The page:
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Jimmy Sing's Crash Course In Dancehall

Author: Jimmy Sing
Friday, 26 October 2007
Sound a big ting dem! Time for a pre-summer spotlight on Jamaica’s staple diet. No, I don’t mean Red Stripe or Jerk Chicken but… dancehall! Some people refer to it as ragga or bashment, and perhaps even more just simplify it as a sub-genre of reggae. But it’s gotta be known, dancehall’s output is so huge, innovative and influential that more often than not it sounds nothing like reggae! So, where to start…

Dancehall mostly operates with a producer making a raw digital instrumental – the riddim – and requesting multiple singers and DJs to version it. Of course, every vocalist will ride the instrumental differently and all versions are released at the same time. Selectors in the dance juggle the versions of the riddim, switching between choruses and verses from each track. King Jammy’s Sleng Teng, the first ever digital riddim, has now had almost 300 recorded versions released! So when you’re after the hottest dancehall you gotta find the biggest RIDDIMS of the moment. 2007’s hard-hitting riddims include the Drumline, Tremor, Rae and Bad Dog. More raving dance styles have come from the Madness, Raging Bull and Battlefield riddims.

Without a doubt, 2007 has been the year that the badman came home to roost. In contrast to recent obsessions with upbeat dance-driven riddims, this year’s dancehall has been steered by tough clash lyrics over brooding, dramatic production styles. Perennial badmen such as Bounty Killer, Sizzla, Vybz Kartel and Mad Cobra returned to throwing threats, disses and gun lyrics. But it is young blood such as Munga the Honourable, Busy Signal and man of the moment, Mavado, who have risen the badman stakes. Mavado’s haunting delivery of the ‘Gangster 4 Life’ outlook has re-invented the poetics of violent lyricism, talking as much about marrow as AK-47s. Check Mavado’s Dreaming or Amazing Grace. And if the badman ting gets too much, badgal pride is aplenty: Lady Saw, Spice, Ce’cile and Macka Diamond always keep the rude boys in place.

The mad success of Kingston’s Passa Passa, a Wednesday night street party that gets started at 1am and runs past dawn till 8am, has directed attention to the crowd and dancers more than just a stageshow. Since the late ’90s, dancehall queens and the sadly passed Mr Wacky aka Bogle, popularised dances such as Willie Bounce, Row di Boat and Pon di River. Now, fellas like Ding Dong and John Hype bring the flair, innovating new dance moves every week. Just listen to hits from Beenie Man, Elephant Man and Tony Matterhorn to hear the latest moves being called out for the crowd. Last year was dominated by the neck-breaking Dutty Wine for the girls, and this year’s big moves look to be the Hot Fuk and Killa Swing. YouTube that and get wining!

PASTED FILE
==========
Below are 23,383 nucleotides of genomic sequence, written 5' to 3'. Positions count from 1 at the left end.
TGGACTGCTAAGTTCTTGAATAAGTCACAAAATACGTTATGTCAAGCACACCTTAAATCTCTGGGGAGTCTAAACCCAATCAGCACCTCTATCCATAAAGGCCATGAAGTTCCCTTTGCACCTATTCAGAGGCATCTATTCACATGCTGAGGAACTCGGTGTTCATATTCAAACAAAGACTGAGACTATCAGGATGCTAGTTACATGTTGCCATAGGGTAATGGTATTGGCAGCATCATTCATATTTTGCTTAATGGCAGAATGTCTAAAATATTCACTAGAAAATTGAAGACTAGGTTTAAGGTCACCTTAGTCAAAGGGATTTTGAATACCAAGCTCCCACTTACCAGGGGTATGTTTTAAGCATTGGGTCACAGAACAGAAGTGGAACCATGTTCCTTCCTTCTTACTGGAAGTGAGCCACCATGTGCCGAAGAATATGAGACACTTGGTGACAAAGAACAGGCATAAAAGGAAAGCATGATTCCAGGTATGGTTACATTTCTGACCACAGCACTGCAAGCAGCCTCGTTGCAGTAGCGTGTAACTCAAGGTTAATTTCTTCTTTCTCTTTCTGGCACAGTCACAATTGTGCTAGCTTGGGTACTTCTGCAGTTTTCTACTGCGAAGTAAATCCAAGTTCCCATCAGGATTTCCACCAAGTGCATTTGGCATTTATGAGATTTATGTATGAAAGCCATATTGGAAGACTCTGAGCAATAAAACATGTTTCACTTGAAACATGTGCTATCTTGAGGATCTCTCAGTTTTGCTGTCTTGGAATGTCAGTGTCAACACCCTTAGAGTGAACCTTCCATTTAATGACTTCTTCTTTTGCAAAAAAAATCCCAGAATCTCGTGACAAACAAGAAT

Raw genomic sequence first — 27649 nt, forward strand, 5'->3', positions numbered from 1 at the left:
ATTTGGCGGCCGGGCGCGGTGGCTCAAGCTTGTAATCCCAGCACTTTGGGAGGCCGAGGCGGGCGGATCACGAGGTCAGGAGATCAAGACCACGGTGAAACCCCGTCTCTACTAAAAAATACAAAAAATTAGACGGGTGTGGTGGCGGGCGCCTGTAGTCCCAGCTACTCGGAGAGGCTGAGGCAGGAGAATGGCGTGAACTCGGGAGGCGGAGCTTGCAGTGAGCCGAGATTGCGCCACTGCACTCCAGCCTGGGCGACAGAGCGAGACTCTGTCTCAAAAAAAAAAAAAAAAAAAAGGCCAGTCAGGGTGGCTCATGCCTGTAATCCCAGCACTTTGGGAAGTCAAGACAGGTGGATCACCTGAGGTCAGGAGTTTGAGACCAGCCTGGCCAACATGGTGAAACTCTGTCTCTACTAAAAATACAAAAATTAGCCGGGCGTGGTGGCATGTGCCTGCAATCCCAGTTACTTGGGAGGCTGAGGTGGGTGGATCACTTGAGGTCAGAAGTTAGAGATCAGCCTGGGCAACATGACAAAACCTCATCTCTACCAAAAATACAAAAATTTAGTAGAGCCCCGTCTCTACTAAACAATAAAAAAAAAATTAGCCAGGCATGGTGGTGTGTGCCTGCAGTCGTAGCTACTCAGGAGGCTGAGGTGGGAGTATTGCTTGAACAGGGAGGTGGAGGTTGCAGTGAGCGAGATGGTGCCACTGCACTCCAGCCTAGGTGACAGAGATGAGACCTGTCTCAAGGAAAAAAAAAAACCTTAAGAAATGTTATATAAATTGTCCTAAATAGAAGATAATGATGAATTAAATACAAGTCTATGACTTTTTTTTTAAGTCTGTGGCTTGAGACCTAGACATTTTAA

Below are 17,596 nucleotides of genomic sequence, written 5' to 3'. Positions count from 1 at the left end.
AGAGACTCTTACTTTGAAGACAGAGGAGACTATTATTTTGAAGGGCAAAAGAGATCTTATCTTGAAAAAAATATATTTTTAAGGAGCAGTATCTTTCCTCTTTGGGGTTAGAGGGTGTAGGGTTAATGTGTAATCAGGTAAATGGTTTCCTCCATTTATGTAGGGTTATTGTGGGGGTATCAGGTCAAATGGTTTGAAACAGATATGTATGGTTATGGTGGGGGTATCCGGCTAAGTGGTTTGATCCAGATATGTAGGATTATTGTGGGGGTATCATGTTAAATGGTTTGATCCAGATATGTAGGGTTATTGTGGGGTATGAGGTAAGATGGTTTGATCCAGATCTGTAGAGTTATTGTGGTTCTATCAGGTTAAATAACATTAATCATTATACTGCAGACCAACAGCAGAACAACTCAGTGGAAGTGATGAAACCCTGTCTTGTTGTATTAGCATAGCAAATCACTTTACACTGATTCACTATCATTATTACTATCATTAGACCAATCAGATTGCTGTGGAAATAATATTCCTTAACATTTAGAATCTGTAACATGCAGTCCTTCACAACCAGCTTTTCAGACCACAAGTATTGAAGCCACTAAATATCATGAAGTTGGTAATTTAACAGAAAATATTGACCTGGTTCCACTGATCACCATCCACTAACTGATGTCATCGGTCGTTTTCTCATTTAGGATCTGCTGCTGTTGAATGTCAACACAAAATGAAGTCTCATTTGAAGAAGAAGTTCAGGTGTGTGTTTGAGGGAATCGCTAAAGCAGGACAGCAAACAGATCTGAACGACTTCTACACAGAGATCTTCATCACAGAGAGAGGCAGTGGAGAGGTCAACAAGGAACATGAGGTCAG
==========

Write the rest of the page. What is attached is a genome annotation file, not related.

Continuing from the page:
At any point in time, there are a handful of dancehall artists getting love in the international pop and hip-hop markets. ‘Mr Lover Lover’ Shaggy and ‘Get Busy’ Sean Paul get around with an expert grasp on the term ‘broad appeal’. It’s interesting to remember that whilst these artists keep big pop tunes bubbling overseas, they will always stay sessioning the domestic riddims so as not to risk losing their homeland appeal. Perhaps due to hardcore lyrical content, the use of patois English or the sheer experimentalism of dancehall riddims, many amazingly talented dancehall stars struggle to break the international market. The next test is underway with P. Diddy’s Bad Boy Records signing the Energy God, Elephant Man, for one big album: Let’s Get Phsyical drops in January – look out!

Go no further than for all your dancehall calendar dates. Local Sydney sounds run the bashment as well as any: check Surgeon General, Nasty Tek, Spin D Music, Firehouse and Basslines. In Melbourne, search out Chantdown and Natty Sistren. But of course, a major touchdown comes with Junior Reid performing in Australia throughout early December. Blaze it up!

Check to hear the riddims and see the dances!